Nowadays, more and more organizations are dependent on work teams for developing innovative products, making important business decisions, and improving efficiency. Therefore, understanding how diversity in the composition of organizational work teams affects outcomes such as job satisfaction, creativity, and turnover will be of increasing importance. Research has advised that, unless corporations start managing diversity, they will find themselves at a competitive disadvantage.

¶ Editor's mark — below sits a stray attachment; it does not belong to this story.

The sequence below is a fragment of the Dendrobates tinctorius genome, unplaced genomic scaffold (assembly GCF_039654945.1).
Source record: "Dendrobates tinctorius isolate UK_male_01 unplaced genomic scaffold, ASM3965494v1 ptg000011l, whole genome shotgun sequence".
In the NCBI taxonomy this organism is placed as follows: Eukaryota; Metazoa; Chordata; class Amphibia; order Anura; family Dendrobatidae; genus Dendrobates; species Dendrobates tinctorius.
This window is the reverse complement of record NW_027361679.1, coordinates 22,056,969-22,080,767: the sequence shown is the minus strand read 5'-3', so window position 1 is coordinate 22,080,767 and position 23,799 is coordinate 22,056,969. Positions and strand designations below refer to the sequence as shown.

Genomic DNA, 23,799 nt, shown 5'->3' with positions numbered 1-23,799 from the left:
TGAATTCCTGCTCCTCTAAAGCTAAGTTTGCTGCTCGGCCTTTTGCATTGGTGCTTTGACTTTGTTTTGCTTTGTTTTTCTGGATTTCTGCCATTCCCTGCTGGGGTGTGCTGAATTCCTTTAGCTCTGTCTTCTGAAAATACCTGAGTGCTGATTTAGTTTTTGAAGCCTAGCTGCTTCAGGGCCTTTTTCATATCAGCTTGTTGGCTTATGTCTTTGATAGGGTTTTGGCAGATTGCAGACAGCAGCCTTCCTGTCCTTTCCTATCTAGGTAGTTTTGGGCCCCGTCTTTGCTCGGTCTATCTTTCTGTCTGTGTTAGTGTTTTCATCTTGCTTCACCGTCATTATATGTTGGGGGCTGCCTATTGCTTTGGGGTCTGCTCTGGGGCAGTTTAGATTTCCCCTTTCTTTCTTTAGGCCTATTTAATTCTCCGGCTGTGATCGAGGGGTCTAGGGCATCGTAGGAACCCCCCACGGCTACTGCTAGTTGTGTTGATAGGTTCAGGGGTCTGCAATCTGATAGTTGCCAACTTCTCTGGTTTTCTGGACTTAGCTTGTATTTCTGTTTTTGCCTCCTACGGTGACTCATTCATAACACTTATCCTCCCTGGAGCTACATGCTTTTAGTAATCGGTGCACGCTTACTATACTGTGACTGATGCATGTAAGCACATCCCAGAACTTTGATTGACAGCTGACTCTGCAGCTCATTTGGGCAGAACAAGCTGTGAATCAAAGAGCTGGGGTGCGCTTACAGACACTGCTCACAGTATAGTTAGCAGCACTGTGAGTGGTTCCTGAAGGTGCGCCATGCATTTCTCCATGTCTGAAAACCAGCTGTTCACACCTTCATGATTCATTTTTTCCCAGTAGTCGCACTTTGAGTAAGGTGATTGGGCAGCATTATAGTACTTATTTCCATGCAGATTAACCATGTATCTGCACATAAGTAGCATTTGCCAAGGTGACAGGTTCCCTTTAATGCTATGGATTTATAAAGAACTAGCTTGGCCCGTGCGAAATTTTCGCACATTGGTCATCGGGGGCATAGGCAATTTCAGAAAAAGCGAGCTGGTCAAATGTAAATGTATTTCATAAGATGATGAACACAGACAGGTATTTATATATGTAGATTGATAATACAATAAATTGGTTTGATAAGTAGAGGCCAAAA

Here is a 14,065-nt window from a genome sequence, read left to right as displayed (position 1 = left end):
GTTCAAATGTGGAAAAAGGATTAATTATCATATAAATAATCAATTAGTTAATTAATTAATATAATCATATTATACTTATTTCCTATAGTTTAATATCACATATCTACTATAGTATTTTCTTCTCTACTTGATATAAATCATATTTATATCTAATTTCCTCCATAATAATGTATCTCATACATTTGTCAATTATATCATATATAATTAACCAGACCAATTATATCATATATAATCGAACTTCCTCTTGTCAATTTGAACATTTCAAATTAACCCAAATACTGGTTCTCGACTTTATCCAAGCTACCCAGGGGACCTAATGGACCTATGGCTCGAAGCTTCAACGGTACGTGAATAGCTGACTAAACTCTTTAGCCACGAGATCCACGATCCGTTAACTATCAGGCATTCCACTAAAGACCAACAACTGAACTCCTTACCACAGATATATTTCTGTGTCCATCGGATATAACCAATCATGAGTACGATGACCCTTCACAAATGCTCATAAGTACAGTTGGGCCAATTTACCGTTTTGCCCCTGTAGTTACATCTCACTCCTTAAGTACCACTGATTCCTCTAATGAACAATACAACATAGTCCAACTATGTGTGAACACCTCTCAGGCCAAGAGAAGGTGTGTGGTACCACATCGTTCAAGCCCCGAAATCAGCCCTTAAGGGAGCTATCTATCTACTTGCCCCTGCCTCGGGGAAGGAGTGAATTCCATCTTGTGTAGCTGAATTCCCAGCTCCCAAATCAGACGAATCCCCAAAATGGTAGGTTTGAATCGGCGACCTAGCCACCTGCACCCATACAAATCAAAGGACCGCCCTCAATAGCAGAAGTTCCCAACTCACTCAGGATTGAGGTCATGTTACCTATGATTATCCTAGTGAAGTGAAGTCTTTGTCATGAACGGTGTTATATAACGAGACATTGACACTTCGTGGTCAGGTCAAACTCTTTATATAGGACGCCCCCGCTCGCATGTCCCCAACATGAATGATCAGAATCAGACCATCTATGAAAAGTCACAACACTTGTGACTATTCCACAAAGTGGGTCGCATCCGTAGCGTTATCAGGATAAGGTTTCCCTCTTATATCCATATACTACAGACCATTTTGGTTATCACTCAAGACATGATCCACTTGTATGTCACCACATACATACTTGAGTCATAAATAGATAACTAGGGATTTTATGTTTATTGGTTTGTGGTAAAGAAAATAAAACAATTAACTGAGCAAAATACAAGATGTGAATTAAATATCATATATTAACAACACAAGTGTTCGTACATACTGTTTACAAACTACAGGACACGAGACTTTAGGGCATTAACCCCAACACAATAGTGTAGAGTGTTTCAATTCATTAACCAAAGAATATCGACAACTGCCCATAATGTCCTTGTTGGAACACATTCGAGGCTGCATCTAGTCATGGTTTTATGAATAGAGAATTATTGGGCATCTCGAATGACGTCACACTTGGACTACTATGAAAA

Whereas American management literature, both popular and scholarly, is rife with advice that managers should increase workforce diversity to enhance work team effectiveness, empirical research has inconsistent findings on the impact of team diversity on performance. Several studies of team diversity have demonstrated that it has positive effects at the individual and small-group levels (Cox, Lobel, & McLeod, 1991; Watson, Kumar, & Michaelson, 1993), but others have concluded that such diverse teams perform less well than do homogeneous teams (Pelled, Eisenhardt, & Xin, 1999; Tsui, Egan, & O’Reilly, 1992). To explore the black box of diversity, researchers suggest taking a more dynamic perspective and examining the underlying mechanisms and team processes through which team diversity influences team functioning and performance.